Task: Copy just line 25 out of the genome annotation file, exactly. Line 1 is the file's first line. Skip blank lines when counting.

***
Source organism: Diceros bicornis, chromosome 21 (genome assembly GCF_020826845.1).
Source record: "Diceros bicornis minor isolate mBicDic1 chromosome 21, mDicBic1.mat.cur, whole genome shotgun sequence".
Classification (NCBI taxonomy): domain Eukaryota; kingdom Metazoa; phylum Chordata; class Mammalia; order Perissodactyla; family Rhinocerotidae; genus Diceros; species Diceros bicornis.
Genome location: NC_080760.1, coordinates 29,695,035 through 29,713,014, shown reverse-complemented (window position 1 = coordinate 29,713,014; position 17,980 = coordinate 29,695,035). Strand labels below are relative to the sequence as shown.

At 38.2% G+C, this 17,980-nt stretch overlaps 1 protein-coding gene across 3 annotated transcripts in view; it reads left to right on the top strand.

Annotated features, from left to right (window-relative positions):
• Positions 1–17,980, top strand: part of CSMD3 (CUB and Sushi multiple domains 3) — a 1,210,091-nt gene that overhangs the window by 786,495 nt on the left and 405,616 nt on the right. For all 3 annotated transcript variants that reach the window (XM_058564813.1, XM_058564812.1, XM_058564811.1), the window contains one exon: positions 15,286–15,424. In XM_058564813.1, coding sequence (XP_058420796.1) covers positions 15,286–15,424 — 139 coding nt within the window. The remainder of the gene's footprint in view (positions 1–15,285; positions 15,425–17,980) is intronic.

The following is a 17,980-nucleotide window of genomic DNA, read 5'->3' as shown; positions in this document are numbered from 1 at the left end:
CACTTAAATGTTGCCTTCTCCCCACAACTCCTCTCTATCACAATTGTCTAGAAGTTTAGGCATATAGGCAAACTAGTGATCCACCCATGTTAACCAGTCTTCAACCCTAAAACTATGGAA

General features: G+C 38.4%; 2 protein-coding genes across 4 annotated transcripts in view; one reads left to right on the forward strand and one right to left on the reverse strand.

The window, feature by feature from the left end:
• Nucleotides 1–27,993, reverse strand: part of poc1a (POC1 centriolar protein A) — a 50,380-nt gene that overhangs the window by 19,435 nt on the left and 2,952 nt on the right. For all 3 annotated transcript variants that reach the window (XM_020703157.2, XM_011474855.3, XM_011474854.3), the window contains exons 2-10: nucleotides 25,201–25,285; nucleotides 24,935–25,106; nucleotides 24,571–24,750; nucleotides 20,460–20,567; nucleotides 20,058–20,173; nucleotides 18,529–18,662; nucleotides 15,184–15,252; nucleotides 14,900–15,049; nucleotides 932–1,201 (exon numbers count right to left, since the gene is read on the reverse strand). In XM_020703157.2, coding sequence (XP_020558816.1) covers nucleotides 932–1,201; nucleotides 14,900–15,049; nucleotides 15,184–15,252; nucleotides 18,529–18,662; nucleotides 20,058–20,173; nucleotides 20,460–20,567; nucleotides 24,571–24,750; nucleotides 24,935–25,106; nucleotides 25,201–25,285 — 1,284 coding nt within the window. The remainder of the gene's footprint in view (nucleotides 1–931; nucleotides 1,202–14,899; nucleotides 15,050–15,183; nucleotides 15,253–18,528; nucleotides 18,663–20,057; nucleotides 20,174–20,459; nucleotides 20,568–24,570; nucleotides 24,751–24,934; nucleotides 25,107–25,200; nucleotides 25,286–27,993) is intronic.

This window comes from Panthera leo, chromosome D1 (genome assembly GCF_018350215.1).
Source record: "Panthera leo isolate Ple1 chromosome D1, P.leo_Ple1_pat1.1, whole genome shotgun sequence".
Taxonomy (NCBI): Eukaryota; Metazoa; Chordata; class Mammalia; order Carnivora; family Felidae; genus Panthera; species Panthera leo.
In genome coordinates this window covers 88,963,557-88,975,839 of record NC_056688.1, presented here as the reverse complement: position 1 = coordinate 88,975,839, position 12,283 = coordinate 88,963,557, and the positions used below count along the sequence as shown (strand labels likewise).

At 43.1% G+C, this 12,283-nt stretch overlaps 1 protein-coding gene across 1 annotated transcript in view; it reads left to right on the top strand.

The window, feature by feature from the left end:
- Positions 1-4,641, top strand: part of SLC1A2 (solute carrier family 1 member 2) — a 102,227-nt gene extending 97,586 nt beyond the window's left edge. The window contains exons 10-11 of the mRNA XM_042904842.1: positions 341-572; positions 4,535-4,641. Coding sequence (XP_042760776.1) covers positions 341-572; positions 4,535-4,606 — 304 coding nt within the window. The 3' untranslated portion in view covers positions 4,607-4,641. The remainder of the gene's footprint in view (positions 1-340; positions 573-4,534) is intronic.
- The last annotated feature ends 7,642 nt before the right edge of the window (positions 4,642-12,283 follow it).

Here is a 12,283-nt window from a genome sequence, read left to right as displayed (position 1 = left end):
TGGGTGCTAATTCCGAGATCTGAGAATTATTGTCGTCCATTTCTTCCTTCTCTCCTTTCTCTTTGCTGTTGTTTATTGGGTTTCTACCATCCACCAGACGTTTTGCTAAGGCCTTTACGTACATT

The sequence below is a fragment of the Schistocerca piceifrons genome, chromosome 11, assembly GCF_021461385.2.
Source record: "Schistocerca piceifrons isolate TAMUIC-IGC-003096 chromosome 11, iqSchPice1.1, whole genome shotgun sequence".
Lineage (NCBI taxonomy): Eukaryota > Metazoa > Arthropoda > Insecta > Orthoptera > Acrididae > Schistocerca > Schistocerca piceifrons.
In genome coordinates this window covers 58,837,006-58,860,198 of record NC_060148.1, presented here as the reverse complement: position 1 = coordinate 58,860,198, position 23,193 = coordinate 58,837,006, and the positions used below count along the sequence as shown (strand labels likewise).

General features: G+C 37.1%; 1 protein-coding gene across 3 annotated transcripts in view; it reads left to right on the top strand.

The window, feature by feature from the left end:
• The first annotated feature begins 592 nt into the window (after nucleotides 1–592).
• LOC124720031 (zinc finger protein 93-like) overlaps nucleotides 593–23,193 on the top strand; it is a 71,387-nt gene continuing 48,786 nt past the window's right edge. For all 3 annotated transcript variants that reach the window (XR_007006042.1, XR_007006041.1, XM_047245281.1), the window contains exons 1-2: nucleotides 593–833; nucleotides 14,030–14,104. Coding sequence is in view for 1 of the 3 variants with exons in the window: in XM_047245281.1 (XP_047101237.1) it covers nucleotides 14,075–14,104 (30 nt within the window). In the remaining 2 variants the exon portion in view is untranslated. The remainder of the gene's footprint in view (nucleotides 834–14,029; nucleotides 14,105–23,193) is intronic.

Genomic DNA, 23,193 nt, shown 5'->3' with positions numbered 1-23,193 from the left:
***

Lineage (NCBI taxonomy): Eukaryota > Metazoa > Arthropoda > Insecta > Orthoptera > Acrididae > Schistocerca > Schistocerca piceifrons.